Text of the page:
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Amelie Pham, Marisa Carrasco, Lynne Kiorpes; Endogenous attention improves perception in amblyopic macaques. Journal of Vision 2018;18(3):11. doi: 10.1167/18.3.11.
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© ARVO (1962-2015); The Authors (2016-present)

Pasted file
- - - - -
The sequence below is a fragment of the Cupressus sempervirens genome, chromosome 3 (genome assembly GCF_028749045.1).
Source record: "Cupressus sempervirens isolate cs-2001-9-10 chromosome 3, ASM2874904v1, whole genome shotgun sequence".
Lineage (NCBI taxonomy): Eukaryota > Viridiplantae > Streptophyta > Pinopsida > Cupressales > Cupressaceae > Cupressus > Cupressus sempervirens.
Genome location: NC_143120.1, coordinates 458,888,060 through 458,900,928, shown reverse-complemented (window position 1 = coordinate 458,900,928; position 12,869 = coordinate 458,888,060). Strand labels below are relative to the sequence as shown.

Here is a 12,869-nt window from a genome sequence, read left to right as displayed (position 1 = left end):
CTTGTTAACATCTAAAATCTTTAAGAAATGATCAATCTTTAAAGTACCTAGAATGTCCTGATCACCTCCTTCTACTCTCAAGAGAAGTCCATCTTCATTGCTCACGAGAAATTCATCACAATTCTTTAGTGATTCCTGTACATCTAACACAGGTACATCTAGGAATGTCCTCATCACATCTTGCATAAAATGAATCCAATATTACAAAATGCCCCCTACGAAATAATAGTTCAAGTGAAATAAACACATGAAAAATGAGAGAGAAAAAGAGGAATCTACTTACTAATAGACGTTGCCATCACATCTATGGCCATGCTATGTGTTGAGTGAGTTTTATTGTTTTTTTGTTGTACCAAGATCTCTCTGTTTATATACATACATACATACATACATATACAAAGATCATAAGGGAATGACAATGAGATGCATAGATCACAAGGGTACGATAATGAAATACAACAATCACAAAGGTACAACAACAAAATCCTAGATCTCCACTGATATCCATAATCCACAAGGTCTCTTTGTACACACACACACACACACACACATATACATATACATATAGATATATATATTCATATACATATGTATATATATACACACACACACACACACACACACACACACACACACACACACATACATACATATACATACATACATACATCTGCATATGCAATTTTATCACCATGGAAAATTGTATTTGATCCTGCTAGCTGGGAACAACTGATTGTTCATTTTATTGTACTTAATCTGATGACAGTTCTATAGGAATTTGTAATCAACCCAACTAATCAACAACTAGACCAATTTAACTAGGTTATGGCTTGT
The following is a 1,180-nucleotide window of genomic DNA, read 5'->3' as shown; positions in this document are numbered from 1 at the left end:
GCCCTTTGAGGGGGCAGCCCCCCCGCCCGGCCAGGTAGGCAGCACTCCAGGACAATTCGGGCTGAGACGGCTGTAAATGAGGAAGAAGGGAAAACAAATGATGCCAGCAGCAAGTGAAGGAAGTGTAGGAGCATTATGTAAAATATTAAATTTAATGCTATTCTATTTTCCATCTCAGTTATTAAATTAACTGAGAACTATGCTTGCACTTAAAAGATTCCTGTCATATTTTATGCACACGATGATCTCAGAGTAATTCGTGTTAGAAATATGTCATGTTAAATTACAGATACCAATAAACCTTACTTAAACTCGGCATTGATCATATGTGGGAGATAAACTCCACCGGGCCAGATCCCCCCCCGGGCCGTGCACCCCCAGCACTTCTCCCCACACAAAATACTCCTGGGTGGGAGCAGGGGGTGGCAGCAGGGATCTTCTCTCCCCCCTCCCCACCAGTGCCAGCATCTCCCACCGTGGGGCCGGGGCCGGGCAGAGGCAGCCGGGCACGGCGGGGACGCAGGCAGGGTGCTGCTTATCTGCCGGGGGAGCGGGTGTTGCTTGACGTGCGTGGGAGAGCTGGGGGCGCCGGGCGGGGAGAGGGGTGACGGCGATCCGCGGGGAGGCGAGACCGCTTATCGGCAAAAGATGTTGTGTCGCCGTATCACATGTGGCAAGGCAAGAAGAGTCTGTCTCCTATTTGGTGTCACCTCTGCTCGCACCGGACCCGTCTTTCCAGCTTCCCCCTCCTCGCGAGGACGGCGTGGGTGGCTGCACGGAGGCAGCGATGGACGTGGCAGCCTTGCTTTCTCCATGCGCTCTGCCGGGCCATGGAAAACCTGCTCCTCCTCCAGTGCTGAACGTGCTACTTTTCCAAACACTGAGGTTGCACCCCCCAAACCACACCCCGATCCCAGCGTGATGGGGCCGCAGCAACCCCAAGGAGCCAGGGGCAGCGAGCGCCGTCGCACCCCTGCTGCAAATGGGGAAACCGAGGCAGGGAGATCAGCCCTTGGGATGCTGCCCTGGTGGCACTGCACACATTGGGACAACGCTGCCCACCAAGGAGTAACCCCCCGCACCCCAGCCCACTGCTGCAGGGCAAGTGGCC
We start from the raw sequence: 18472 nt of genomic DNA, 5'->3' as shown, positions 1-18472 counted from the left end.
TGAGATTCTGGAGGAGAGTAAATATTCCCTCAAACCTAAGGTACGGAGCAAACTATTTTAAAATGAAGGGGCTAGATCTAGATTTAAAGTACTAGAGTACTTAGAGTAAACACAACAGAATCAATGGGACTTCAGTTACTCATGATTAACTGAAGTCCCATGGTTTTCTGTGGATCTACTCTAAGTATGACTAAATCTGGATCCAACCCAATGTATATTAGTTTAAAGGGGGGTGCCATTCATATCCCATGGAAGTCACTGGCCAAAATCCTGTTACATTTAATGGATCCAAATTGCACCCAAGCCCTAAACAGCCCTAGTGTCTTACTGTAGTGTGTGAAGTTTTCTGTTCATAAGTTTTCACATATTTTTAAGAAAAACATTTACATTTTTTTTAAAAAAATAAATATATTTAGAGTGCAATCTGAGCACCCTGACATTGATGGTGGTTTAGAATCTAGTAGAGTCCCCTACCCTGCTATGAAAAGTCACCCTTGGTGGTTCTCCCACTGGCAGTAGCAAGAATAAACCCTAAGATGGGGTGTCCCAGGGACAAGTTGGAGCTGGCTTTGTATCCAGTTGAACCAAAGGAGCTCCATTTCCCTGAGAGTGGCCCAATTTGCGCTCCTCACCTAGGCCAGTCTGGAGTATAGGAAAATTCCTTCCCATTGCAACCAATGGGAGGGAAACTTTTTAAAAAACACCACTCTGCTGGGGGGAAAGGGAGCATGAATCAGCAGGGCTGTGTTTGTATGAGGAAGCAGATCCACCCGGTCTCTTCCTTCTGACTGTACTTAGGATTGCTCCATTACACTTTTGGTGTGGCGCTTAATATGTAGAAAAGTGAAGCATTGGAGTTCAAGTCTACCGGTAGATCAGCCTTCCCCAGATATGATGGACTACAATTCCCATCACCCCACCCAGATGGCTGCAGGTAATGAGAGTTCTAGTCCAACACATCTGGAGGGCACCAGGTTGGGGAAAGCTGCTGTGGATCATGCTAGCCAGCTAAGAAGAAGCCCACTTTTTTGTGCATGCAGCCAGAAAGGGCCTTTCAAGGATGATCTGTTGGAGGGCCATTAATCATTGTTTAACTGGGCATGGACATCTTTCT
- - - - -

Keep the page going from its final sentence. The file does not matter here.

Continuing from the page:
Amblyopia, a developmental disorder of vision, affects many aspects of spatial vision as well as motion perception and some cognitive skills. Current models of amblyopic vision based on known neurophysiological deficiencies have yet to provide an understanding of the wide range of amblyopic perceptual losses. Visual spatial attention is known to enhance performance in a variety of detection and discrimination tasks in visually typical humans and nonhuman primates. We investigated whether and how voluntary spatial attention affected psychophysical performance in amblyopic macaques. Full-contrast response functions for motion direction discrimination were measured for each eye of six monkeys: five amblyopic and one control. We assessed whether the effect of a valid spatial cue on performance corresponded to a change in contrast gain, a leftward shift of the function, or response gain, an upward scaling of the function. Our results showed that macaque amblyopes benefit from a valid spatial cue. Performance with amblyopic eyes viewing showed enhancement of both contrast and response gain whereas fellow and control eyes' performance showed only contrast gain. Reaction time analysis showed no speed accuracy trade-off in any case. The valid spatial cue improved contrast sensitivity for the amblyopic eye, effectively eliminating the amblyopic contrast sensitivity deficit. These results suggest that engaging endogenous spatial attention may confer substantial benefit to amblyopic vision.
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